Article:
Adil Omar matures on his narcissistic yet fascinating new autobiographical single
I had almost no expectations coming into the new project from Adil Omar. While undeniably talented, the producer and rapper from Islamabad had previously released his single ‘Champions‘, which was, I think, one of the worst songs the artist has dropped. The production is interesting and layered, as Omar’s production always is, but the lyrics begin with an eye-roll: ‘this is the greatest song you ever heard’. Ugh. And while Omar’s bars in the song are pretty varied, they are all in service of this empty narcissism. It’s difficult not to just want to shrug your shoulders and think ‘if you say so dude’.
But on ‘We Need To Talk About Adil’, the Islamabad artist takes his ballooning sense of self-importance and channels it into a spell-binding bit of music. It’s like a car crash – it’s difficult to look away. But in a good way.
The production here is, again, brilliant and eclectic. The bursts of harmonium, the tabla mixed with the weird bouncy synths. It’s odd, offbeat but kooky and works well for the story that Omar is trying to tell.
And that is, of course, the story of himself. The story of Adil Omar. And, just like the beat, it’s weird and twisted. The main crux of the conflict arrives when Omar confesses: ‘my story begins with raps cardinal sin of being born in the money’. Later in the song, he raps ‘if I was black or white by 25, I’d be a millionaire’. These are outrageous things to say, with Omar acting as though being born into wealth and being born brown instead of black are huge factors for why he hasn’t been as successful as he expected.
For some listeners, this might be the moment where they roll their eyes and switch off. But there’s real honesty here. Omar is trying to work out his place in the world. How can he rap while being born into wealth? Rap, after all, is a genre of music that has almost entirely been created by disenfranchised and working class black men. Where is the conflict if you didn’t grow up in the Bronx, or in Compton, or South Side Chicago, or even Lyari?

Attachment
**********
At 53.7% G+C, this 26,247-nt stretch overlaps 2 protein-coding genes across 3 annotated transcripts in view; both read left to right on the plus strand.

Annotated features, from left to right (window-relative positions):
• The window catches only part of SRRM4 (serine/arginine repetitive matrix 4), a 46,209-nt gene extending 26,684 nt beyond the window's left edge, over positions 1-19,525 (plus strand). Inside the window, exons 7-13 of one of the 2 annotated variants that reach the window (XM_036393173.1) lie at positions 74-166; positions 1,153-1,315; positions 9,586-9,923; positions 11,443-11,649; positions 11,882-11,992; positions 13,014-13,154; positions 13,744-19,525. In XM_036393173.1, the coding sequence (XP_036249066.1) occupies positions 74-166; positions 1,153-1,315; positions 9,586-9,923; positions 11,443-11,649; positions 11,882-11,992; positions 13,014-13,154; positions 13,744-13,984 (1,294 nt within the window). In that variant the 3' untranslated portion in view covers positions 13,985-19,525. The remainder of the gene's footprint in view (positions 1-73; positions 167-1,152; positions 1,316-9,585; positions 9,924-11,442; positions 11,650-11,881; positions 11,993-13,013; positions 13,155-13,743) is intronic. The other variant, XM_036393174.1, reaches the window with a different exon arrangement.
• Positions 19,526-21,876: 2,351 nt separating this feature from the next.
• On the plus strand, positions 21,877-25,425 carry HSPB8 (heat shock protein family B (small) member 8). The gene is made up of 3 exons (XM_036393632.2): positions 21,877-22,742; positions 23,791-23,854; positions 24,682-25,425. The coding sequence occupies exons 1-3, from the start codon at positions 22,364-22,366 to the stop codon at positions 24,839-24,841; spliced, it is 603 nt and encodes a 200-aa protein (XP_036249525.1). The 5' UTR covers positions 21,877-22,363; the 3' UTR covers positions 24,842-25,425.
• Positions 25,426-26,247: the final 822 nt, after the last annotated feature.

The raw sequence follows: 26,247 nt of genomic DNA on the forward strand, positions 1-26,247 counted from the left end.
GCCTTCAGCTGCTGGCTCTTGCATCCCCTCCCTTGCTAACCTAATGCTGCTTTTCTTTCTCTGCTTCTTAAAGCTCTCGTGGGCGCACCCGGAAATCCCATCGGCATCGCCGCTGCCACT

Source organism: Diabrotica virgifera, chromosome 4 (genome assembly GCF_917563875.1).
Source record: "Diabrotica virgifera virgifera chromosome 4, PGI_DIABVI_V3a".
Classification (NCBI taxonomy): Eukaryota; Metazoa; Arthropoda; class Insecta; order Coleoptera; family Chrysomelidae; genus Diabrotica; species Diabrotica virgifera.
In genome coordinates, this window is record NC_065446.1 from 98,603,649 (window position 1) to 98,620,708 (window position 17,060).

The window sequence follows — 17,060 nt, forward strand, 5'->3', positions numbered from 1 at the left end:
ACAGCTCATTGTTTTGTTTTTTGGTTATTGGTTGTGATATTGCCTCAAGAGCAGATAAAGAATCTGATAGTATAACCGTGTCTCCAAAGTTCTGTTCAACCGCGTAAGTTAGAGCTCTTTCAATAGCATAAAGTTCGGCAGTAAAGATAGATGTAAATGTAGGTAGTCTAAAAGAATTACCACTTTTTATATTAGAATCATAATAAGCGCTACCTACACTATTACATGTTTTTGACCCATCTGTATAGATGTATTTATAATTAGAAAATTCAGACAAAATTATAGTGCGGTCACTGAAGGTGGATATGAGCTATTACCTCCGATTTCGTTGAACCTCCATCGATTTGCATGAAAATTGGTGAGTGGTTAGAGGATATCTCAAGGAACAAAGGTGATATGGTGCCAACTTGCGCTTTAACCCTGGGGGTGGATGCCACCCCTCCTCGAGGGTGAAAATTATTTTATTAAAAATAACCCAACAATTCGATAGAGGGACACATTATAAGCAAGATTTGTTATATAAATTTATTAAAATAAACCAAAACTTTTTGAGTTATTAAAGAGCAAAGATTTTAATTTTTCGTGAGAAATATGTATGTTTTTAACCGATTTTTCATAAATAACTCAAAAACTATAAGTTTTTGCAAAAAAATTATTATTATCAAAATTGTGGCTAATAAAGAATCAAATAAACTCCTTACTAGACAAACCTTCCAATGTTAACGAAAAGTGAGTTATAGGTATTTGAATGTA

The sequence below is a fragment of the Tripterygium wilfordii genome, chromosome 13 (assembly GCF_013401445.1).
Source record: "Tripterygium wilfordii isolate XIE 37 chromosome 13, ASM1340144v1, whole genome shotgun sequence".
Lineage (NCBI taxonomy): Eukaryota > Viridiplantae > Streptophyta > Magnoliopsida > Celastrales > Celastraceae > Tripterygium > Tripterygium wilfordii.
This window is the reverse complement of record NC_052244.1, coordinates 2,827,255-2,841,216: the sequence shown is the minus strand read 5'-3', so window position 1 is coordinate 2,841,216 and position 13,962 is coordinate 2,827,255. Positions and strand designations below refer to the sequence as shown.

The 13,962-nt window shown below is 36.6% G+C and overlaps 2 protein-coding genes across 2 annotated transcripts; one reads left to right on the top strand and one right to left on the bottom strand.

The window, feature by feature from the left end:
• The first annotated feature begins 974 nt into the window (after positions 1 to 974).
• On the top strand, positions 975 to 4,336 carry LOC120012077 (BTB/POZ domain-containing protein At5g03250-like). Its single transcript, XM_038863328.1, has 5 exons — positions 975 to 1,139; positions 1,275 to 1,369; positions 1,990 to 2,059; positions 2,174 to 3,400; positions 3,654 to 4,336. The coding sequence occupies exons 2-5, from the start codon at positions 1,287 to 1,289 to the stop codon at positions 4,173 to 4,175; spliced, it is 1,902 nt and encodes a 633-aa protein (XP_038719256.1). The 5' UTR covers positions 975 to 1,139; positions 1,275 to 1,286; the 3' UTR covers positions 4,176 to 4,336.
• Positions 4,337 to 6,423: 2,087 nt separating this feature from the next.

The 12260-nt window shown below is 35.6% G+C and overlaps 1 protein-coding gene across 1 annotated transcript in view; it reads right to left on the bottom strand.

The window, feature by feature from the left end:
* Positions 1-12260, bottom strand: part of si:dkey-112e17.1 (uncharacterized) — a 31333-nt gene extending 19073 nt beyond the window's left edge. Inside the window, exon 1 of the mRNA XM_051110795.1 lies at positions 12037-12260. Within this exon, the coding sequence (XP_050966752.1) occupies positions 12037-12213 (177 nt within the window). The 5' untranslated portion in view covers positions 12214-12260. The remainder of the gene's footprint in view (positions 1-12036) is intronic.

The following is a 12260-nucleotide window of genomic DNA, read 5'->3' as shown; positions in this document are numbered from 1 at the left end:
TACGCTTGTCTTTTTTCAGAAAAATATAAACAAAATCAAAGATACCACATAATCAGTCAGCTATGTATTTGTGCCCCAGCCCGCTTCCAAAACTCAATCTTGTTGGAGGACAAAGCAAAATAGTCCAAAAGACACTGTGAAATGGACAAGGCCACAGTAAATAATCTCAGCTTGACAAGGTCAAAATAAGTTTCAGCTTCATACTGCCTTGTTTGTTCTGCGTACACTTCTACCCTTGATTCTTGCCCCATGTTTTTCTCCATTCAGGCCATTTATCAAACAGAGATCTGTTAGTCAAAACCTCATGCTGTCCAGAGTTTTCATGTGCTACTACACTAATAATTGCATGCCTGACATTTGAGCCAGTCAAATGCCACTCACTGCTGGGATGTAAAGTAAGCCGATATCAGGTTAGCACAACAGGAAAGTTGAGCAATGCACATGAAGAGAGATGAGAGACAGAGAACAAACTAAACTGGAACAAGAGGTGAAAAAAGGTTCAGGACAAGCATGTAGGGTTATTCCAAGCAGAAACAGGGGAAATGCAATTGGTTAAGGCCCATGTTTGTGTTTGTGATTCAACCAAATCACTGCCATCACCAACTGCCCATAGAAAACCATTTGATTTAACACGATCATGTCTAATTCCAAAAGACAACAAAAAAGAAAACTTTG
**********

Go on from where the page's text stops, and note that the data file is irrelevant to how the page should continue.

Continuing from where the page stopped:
So Omar tries to locate himself. His father died at a young age: ‘Dad’s dead body in the TV room, a couple thousand people at the funeral’. It’s a pretty striking image of a lonely death followed by a very public requiem. Then the scene switches to him and his sister saving their mother ‘frothing at the mouth’ from an epileptic fit. He moves to family politics – ‘a family run like an industry’ – and how they swung like a pendulum between poverty and wealth. He even goes so far as to mention how he was almost electrocuted in the shower.
This is a list of challenges Omar has had to face, all spit out here for the listener to judge. And this is why the song is so interesting: Omar seems obsessed by his own credibility. Should he be rapping? The music video has Omar wandering around what looks like a huge house, with a big opulent library and sprawling grounds. This isn’t a ‘started from the bottom now we here’ scenario, but Omar is trying to say that the struggle, the challenge, was no less intense.
This is not empty, boring, vacuous narcissism like he displays in ‘Champions’. This is self-reflexive, introspective track about what it is to be an artist in Pakistan, what it means for him to rap, and to create art in his own socio-economic context. It certainly isn’t for everyone – no doubt people will be turned off by the justifications provided here, or the endless self-aggrandizement. But Adil Omar is all in, and there’s something pretty fascinating about that.
If you like what you hear, let the artist know! You can find Adil Omar on Facebook and YouTube. His new album Transcendence releases on July 8.
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